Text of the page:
A Teachable Moment about Social Security Benefits

June 25, 2015 • By

Last Updated: June 25, 2015

Three young workers surround a computerIt appears we have a knowledge gap among younger workers when it comes to Social Security. Recent analysis from the nonpartisan Employee Benefit Research Institute (EBRI) shows a quarter of younger workers believe that Social Security will not be part of their income in retirement. This compares with 13% of those over 45 who believe the same thing.

Younger men are more likely (29%) than younger women (21%) to say Social Security will not be an income source in retirement. And 41% of the nonbelievers have talked with a professional financial advisor about retirement planning, suggesting there are advisors out there who are discounting Social Security, too.

Younger workers who have estimated their Social Security benefit are more likely to believe it will be a source of income in retirement (28%) than those who haven’t (20%).

It appears we have a ‘teachable moment.’ For the average worker, Social Security may replace about 40% of preretirement income. It’s important to factor this benefit into their retirement planning. Think about how much of an impact 40% can have. If you’re training for a marathon, would you want to run 36.5 miles? Or stick with 26.2, which is 40% less of a trek. When you’re figuring out how much you need to save for retirement, isn’t it good to know that about 40% of your goal is automatically covered?

An easy way for workers to understand the role Social Security will play in their retirement is to go online to create a free my Social Security account today and get an estimate of future benefits.

Some of the knowledge gap may instead be a confidence gap. Under the intermediate assumptions of the 2014 Trustees Report, Social Security will be unable to pay full retirement benefits starting in 2033. If nothing is done by our lawmakers, benefits will be cut by about a quarter after 2033. Closing the funding gap would also likely help close the confidence gap.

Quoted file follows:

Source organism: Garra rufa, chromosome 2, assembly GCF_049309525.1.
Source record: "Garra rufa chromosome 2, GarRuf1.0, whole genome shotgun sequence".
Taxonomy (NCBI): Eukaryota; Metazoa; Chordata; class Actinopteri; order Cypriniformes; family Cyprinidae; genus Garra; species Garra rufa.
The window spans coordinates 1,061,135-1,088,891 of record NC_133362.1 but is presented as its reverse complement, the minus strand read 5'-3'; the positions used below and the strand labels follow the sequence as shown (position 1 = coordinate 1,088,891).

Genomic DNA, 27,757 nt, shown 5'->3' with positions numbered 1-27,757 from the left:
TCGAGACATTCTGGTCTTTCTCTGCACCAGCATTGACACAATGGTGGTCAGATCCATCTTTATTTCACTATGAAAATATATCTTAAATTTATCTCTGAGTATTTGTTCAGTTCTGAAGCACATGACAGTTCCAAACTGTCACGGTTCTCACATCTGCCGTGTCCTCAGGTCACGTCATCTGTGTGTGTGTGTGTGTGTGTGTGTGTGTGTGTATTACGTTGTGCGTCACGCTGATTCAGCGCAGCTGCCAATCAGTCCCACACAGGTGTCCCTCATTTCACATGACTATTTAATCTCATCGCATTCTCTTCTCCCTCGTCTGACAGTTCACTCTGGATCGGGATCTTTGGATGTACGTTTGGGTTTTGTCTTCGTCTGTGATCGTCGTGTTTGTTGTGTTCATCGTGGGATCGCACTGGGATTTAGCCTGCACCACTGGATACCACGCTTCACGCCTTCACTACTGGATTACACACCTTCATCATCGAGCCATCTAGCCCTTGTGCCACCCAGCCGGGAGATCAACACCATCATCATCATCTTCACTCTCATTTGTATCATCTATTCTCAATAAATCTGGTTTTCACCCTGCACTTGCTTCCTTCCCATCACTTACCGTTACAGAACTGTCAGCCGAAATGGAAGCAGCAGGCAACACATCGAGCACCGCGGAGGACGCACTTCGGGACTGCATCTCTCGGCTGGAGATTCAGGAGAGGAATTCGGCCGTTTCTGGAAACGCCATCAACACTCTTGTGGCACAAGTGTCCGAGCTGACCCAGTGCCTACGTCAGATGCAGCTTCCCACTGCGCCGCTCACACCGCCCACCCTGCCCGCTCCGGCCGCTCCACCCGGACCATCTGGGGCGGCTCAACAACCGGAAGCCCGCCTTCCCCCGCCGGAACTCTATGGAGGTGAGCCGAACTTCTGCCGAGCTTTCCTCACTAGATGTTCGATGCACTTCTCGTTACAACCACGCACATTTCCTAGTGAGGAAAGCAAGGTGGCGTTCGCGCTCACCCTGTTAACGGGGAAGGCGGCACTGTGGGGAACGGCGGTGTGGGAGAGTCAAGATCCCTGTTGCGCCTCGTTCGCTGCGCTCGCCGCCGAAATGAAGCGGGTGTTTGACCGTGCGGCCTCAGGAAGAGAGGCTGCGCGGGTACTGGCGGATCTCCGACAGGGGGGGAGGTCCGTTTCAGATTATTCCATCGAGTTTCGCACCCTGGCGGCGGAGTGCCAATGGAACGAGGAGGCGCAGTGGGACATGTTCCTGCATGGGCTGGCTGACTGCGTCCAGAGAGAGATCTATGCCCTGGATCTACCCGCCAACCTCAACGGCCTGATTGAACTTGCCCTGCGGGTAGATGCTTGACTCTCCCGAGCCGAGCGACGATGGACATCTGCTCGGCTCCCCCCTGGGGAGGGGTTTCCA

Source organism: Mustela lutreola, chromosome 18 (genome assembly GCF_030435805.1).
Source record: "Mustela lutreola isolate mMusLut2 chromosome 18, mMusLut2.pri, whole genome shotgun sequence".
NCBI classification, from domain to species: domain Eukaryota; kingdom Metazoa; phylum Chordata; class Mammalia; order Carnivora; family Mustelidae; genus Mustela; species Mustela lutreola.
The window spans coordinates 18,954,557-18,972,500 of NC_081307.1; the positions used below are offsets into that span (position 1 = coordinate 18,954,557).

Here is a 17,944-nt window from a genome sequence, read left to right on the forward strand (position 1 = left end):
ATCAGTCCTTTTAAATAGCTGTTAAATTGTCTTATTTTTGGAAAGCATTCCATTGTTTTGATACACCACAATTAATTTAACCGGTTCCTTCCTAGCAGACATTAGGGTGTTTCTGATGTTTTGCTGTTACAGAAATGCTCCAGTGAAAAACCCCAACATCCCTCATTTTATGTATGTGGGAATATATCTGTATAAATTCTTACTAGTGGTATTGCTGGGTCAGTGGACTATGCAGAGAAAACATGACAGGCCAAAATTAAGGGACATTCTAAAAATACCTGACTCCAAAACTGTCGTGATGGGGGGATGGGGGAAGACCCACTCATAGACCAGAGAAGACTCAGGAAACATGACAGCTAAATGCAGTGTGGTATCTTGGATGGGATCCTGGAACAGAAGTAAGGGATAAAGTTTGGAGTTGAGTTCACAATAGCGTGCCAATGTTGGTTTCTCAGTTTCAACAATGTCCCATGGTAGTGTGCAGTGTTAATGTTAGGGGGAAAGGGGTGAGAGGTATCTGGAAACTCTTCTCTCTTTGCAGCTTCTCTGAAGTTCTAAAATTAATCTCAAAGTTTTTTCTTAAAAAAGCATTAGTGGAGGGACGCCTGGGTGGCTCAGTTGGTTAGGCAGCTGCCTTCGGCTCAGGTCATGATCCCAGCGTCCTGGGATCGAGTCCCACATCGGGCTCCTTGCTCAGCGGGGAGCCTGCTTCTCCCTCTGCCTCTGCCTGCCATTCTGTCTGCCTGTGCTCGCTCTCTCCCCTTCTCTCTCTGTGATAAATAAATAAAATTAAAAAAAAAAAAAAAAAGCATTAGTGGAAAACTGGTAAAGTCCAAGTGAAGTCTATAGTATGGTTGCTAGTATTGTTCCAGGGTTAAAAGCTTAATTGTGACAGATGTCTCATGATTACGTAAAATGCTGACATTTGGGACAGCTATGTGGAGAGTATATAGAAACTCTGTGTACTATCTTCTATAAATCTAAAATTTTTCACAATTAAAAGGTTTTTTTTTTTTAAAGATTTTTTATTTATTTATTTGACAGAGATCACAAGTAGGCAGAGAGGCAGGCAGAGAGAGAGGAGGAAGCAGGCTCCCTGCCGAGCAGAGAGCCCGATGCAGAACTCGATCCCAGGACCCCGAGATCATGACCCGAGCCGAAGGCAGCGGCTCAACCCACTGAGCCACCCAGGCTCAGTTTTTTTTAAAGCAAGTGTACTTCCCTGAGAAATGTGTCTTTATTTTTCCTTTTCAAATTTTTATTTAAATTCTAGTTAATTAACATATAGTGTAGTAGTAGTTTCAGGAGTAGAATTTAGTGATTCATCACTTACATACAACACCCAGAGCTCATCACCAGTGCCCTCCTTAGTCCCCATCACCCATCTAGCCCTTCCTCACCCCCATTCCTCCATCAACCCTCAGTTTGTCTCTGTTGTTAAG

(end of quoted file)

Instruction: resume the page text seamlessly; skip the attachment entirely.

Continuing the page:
Kathy Stokes is a communications consultant. She is the director of the American Savings Education Council, a national coalition of private and public sector institutions committed to making retirement planning and saving a priority for all Americans. ASEC is a program of the EBRI Education and Research Fund.

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Director, American Savings Education Council


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  3. Priscilla A.

    Will my 403b be considered a pension? How about a 401K? If I roll these into an IRA upon retirement, will I need to report them as a pension?

  4. Christopher N.

    How do I apply for the ‘silver sneakers’ program to pay for my gym fees?

    • Luis A.

      Hi Christopher. Please note that Social Security is not involved in the Silver Sneakers program. It would be best for you to contact your health insurance company to find out about this program. We hope this helps.

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    How do I sign up for Silver Sneakers?

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    I cannot find RMD publication 590 in the list. I keep getting state info but not the form needed to figure my withdraw amount.

  10. Debra B.

    Can I collect on my husbands social security benefits when I turn 65 if he is 7 years younger than I am

    • Ray F.

      Hello Debra, you may be able to get spouse’s retirement benefits if you are at least 62 years of age and your spouse is receiving retirement or disability benefits. Keep in mind, if you qualify and apply for your own retirement benefits and for benefits as a spouse, we always pay your own benefits first. If your benefits as a spouse are higher than your own retirement benefits, you will get a combination of benefits equaling the higher spouse benefit.
      See “Benefits For You As A Spouse for more information“. Thanks!

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